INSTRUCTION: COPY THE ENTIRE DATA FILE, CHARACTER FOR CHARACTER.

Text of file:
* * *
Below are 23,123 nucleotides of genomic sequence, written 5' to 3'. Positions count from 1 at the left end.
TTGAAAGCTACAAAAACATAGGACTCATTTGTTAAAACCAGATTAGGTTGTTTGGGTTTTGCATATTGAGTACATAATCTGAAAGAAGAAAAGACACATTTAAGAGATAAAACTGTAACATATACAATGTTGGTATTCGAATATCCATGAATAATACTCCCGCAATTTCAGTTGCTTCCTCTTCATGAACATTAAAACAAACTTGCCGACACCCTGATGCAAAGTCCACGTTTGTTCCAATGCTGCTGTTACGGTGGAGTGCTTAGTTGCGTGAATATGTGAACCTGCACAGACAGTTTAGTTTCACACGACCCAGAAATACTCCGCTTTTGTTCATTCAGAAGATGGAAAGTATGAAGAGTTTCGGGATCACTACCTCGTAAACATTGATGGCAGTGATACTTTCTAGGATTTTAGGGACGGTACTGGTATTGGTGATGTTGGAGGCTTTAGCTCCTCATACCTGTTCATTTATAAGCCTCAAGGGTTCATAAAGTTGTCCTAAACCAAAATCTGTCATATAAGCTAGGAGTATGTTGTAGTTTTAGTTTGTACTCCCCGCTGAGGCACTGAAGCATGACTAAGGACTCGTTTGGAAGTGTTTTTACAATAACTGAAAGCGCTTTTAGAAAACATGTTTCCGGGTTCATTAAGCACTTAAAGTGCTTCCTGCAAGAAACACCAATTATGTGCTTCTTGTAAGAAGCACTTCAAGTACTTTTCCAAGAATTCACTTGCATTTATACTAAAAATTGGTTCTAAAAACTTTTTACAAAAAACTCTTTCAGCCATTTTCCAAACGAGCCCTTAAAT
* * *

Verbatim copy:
Below are 23,123 nucleotides of genomic sequence, written 5' to 3'. Positions count from 1 at the left end.
TTGAAAGCTACAAAAACATAGGACTCATTTGTTAAAACCAGATTAGGTTGTTTGGGTTTTGCATATTGAGTACATAATCTGAAAGAAGAAAAGACACATTTAAGAGATAAAACTGTAACATATACAATGTTGGTATTCGAATATCCATGAATAATACTCCCGCAATTTCAGTTGCTTCCTCTTCATGAACATTAAAACAAACTTGCCGACACCCTGATGCAAAGTCCACGTTTGTTCCAATGCTGCTGTTACGGTGGAGTGCTTAGTTGCGTGAATATGTGAACCTGCACAGACAGTTTAGTTTCACACGACCCAGAAATACTCCGCTTTTGTTCATTCAGAAGATGGAAAGTATGAAGAGTTTCGGGATCACTACCTCGTAAACATTGATGGCAGTGATACTTTCTAGGATTTTAGGGACGGTACTGGTATTGGTGATGTTGGAGGCTTTAGCTCCTCATACCTGTTCATTTATAAGCCTCAAGGGTTCATAAAGTTGTCCTAAACCAAAATCTGTCATATAAGCTAGGAGTATGTTGTAGTTTTAGTTTGTACTCCCCGCTGAGGCACTGAAGCATGACTAAGGACTCGTTTGGAAGTGTTTTTACAATAACTGAAAGCGCTTTTAGAAAACATGTTTCCGGGTTCATTAAGCACTTAAAGTGCTTCCTGCAAGAAACACCAATTATGTGCTTCTTGTAAGAAGCACTTCAAGTACTTTTCCAAGAATTCACTTGCATTTATACTAAAAATTGGTTCTAAAAACTTTTTACAAAAAACTCTTTCAGCCATTTTCCAAACGAGCCCTTAAAT